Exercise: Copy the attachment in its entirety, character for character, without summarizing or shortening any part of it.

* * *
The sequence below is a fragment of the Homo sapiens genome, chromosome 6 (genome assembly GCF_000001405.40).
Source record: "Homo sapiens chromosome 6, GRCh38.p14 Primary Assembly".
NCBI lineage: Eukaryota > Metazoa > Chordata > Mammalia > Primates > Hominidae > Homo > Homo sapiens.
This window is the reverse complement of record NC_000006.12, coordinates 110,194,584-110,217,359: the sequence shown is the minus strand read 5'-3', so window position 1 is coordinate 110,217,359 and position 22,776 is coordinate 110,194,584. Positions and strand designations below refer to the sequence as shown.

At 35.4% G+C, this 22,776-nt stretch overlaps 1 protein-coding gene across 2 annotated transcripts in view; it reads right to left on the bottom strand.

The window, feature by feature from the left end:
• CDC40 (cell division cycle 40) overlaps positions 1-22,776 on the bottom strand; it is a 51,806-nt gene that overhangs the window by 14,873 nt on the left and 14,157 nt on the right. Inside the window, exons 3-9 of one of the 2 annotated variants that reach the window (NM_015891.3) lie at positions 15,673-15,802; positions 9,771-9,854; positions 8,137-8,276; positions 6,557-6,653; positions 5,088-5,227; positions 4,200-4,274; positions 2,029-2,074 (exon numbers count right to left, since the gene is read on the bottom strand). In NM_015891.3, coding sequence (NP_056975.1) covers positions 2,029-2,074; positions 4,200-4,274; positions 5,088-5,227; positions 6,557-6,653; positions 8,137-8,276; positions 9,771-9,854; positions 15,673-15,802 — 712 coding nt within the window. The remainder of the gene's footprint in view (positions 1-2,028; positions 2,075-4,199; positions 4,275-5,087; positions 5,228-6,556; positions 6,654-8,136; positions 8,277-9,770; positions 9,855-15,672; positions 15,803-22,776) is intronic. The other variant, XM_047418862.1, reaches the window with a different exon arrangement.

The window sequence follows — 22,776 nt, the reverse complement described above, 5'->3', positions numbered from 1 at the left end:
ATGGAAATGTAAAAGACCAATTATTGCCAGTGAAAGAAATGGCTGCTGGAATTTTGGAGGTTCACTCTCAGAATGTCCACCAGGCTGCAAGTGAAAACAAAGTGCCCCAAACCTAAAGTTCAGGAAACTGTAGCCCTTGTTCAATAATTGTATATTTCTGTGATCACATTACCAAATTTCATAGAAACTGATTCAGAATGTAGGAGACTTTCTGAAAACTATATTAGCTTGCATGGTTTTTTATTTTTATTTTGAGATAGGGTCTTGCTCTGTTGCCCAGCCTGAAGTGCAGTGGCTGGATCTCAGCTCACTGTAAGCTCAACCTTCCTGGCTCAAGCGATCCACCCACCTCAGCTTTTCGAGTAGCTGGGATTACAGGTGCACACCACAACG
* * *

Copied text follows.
The sequence below is a fragment of the Homo sapiens genome, chromosome 6 (genome assembly GCF_000001405.40).
Source record: "Homo sapiens chromosome 6, GRCh38.p14 Primary Assembly".
NCBI lineage: Eukaryota > Metazoa > Chordata > Mammalia > Primates > Hominidae > Homo > Homo sapiens.
This window is the reverse complement of record NC_000006.12, coordinates 110,194,584-110,217,359: the sequence shown is the minus strand read 5'-3', so window position 1 is coordinate 110,217,359 and position 22,776 is coordinate 110,194,584. Positions and strand designations below refer to the sequence as shown.

At 35.4% G+C, this 22,776-nt stretch overlaps 1 protein-coding gene across 2 annotated transcripts in view; it reads right to left on the bottom strand.

The window, feature by feature from the left end:
• CDC40 (cell division cycle 40) overlaps positions 1-22,776 on the bottom strand; it is a 51,806-nt gene that overhangs the window by 14,873 nt on the left and 14,157 nt on the right. Inside the window, exons 3-9 of one of the 2 annotated variants that reach the window (NM_015891.3) lie at positions 15,673-15,802; positions 9,771-9,854; positions 8,137-8,276; positions 6,557-6,653; positions 5,088-5,227; positions 4,200-4,274; positions 2,029-2,074 (exon numbers count right to left, since the gene is read on the bottom strand). In NM_015891.3, coding sequence (NP_056975.1) covers positions 2,029-2,074; positions 4,200-4,274; positions 5,088-5,227; positions 6,557-6,653; positions 8,137-8,276; positions 9,771-9,854; positions 15,673-15,802 — 712 coding nt within the window. The remainder of the gene's footprint in view (positions 1-2,028; positions 2,075-4,199; positions 4,275-5,087; positions 5,228-6,556; positions 6,654-8,136; positions 8,277-9,770; positions 9,855-15,672; positions 15,803-22,776) is intronic. The other variant, XM_047418862.1, reaches the window with a different exon arrangement.

The window sequence follows — 22,776 nt, the reverse complement described above, 5'->3', positions numbered from 1 at the left end:
ATGGAAATGTAAAAGACCAATTATTGCCAGTGAAAGAAATGGCTGCTGGAATTTTGGAGGTTCACTCTCAGAATGTCCACCAGGCTGCAAGTGAAAACAAAGTGCCCCAAACCTAAAGTTCAGGAAACTGTAGCCCTTGTTCAATAATTGTATATTTCTGTGATCACATTACCAAATTTCATAGAAACTGATTCAGAATGTAGGAGACTTTCTGAAAACTATATTAGCTTGCATGGTTTTTTATTTTTATTTTGAGATAGGGTCTTGCTCTGTTGCCCAGCCTGAAGTGCAGTGGCTGGATCTCAGCTCACTGTAAGCTCAACCTTCCTGGCTCAAGCGATCCACCCACCTCAGCTTTTCGAGTAGCTGGGATTACAGGTGCACACCACAACG